• Other sexually transmitted infections including gonorrhea and HIV
  • Pelvic inflammatory disease (PID)
  • Infection near the testicles (epididymitis)
  • Prostate gland infection
  • Infection in newborns such as pneumonia and eye infection
  • Infertility because it can cause an obstruction in the fallopian tubes
  • Reactive arthritis

Diagnosis

There are a few tests that the doctor can conduct to diagnose chlamydia.

The doctor will ask if there are any signs and symptoms, or history of previous STI.

With or without symptoms, the doctor will mostly use a swab to take a sample from the cervix in women or from the urethra in men and send the specimen to the lab for analysis.

Urine sample test may also be used to determine the presence of the trachomatis bacteria.

Since chlamydia mostly does not present symptoms, health officers recommend screening for some people. Screening is recommended for:

Both urine sample test and using a swab can be used for the screening procedure.

Treatment

Chlamydia is normally treated using a short course of antibiotics. The treatment may be a one-time dose of the antibiotics, or you may require medicine every day for 7 days.

The most common antibiotics used to treat chlamydia in Kenya include azithromycin (Zithromax) and doxycycline. They are used according to doctor’s prescription. Therefore do not go for over-the-counter medications for chlamydia. Consult with a doctor online using the Uzima Patient App to get help/guidance on the same.

Note that antibiotics cannot repair any permanent damage caused by the disease.

Make sure you heal well before you have sex to prevent infecting your partner. If you got a one-time dose of antibiotics, you need to wait for one week after taking medication to have sex again.

If you have taken medication every day for 7 days, you should disengage from sexual activity until you finish the dose and take about 7 more days to heal entirely before having sex again.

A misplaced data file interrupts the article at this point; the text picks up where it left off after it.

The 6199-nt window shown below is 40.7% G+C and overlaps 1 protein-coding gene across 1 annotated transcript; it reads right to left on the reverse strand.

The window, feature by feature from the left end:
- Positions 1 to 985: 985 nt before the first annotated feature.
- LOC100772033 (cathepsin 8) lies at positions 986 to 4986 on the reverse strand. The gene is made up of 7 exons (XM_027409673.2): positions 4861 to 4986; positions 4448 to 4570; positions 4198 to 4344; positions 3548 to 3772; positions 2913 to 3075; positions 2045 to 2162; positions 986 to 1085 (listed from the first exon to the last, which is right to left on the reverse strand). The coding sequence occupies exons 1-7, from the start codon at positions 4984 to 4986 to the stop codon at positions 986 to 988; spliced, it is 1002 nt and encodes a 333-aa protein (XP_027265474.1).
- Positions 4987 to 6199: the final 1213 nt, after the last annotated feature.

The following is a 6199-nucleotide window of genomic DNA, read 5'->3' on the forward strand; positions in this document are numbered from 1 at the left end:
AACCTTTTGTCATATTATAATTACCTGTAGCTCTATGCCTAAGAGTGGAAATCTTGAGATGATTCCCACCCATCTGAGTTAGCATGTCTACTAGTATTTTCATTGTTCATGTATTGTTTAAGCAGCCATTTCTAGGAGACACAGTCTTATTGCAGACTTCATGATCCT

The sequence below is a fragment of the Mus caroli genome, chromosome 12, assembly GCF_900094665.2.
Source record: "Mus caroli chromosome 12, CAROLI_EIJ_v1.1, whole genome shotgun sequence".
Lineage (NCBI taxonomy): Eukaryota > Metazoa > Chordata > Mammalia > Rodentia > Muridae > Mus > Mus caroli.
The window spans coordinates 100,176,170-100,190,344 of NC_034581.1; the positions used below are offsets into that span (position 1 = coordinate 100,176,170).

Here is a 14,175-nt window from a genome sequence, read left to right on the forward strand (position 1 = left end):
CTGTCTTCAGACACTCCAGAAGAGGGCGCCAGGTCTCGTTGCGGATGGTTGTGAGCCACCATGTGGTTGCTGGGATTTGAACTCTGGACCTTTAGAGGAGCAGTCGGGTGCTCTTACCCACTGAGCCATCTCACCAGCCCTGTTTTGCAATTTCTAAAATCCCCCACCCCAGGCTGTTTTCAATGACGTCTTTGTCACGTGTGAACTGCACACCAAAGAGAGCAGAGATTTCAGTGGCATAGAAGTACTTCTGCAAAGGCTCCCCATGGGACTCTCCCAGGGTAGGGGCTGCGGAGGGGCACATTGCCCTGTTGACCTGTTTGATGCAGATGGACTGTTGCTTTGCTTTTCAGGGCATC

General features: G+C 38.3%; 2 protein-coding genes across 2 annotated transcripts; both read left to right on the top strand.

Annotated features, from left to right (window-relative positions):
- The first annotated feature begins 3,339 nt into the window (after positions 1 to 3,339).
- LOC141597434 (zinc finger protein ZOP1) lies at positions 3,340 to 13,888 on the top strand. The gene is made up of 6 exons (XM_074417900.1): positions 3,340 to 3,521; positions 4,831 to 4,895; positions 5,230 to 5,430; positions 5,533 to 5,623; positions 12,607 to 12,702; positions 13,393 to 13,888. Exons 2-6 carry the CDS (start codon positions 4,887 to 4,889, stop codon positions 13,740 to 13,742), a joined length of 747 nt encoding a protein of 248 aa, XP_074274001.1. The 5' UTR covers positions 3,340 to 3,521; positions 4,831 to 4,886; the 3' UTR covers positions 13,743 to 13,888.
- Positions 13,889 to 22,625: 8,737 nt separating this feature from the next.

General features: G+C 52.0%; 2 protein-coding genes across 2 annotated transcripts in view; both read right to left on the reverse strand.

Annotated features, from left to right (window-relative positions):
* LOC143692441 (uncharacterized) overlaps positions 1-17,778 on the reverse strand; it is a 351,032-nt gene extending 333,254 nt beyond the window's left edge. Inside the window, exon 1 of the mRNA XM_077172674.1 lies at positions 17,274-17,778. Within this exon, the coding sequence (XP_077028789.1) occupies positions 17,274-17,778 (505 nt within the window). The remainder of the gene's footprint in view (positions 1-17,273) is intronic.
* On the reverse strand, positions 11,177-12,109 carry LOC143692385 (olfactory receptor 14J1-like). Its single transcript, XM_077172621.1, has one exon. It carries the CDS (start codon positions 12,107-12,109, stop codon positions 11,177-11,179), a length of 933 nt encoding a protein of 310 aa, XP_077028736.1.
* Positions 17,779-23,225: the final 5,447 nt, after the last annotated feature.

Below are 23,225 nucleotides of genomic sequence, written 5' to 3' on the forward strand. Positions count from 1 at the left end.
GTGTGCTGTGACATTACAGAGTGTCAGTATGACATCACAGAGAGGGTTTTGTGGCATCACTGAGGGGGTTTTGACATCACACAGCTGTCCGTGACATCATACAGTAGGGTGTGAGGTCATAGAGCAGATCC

The doctor will likely ask you to bring your sex partner to be treated as well before you proceed to have sexual intercourse.

Prevention

The surest way to prevent chlamydia is to abstain from sexual activities. If that is not the case;

  • Use condoms for protection to reduce the chance of infection
  • Get regular screenings
  • Limit the number of sex partners you have
  • Avoid douching: Douching minimizes the number of good bacteria that exist in the vagina, and that increases the risk of infection.

For more information on treatment, speak to a doctor, or get access to a hospital near you through the Uzima Health App accessible in Kenya, East Africa, and Africa at large.

Sources

https://www.mayoclinic.org/diseases-conditions/chlamydia/symptoms-causes/syc-20355349

https://bmcresnotes.biomedcentral.com/articles/10.1186/1756-0500-6-44

https://www.avert.org/sex-stis/sexually-transmitted-infections/chlamydia

https://www.medicalnewstoday.com/articles/8181.php

https://www.webmd.com/sexual-conditions/guide/chlamydia#1

https://www.who.int/news-room/fact-sheets/detail/sexually-transmitted-infections-(stis)